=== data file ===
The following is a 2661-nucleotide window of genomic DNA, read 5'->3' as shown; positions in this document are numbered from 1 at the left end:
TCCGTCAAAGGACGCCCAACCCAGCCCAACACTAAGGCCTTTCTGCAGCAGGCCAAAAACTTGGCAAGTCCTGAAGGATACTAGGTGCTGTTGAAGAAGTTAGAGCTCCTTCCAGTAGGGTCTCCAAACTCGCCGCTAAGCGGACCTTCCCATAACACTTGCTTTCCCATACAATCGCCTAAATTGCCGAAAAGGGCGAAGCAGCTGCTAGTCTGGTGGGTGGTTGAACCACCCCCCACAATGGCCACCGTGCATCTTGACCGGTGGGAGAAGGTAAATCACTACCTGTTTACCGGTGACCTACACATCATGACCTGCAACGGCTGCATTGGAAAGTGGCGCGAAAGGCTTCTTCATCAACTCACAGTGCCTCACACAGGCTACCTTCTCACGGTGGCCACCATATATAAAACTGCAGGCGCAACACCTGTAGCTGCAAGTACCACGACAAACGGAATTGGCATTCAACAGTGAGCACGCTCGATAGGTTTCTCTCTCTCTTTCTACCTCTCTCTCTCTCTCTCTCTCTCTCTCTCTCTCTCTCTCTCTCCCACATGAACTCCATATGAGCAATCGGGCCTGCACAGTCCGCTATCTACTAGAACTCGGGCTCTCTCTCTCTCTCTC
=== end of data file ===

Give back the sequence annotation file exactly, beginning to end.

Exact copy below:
The following is a 2661-nucleotide window of genomic DNA, read 5'->3' as shown; positions in this document are numbered from 1 at the left end:
TCCGTCAAAGGACGCCCAACCCAGCCCAACACTAAGGCCTTTCTGCAGCAGGCCAAAAACTTGGCAAGTCCTGAAGGATACTAGGTGCTGTTGAAGAAGTTAGAGCTCCTTCCAGTAGGGTCTCCAAACTCGCCGCTAAGCGGACCTTCCCATAACACTTGCTTTCCCATACAATCGCCTAAATTGCCGAAAAGGGCGAAGCAGCTGCTAGTCTGGTGGGTGGTTGAACCACCCCCCACAATGGCCACCGTGCATCTTGACCGGTGGGAGAAGGTAAATCACTACCTGTTTACCGGTGACCTACACATCATGACCTGCAACGGCTGCATTGGAAAGTGGCGCGAAAGGCTTCTTCATCAACTCACAGTGCCTCACACAGGCTACCTTCTCACGGTGGCCACCATATATAAAACTGCAGGCGCAACACCTGTAGCTGCAAGTACCACGACAAACGGAATTGGCATTCAACAGTGAGCACGCTCGATAGGTTTCTCTCTCTCTTTCTACCTCTCTCTCTCTCTCTCTCTCTCTCTCTCTCTCTCTCTCTCTCCCACATGAACTCCATATGAGCAATCGGGCCTGCACAGTCCGCTATCTACTAGAACTCGGGCTCTCTCTCTCTCTCTC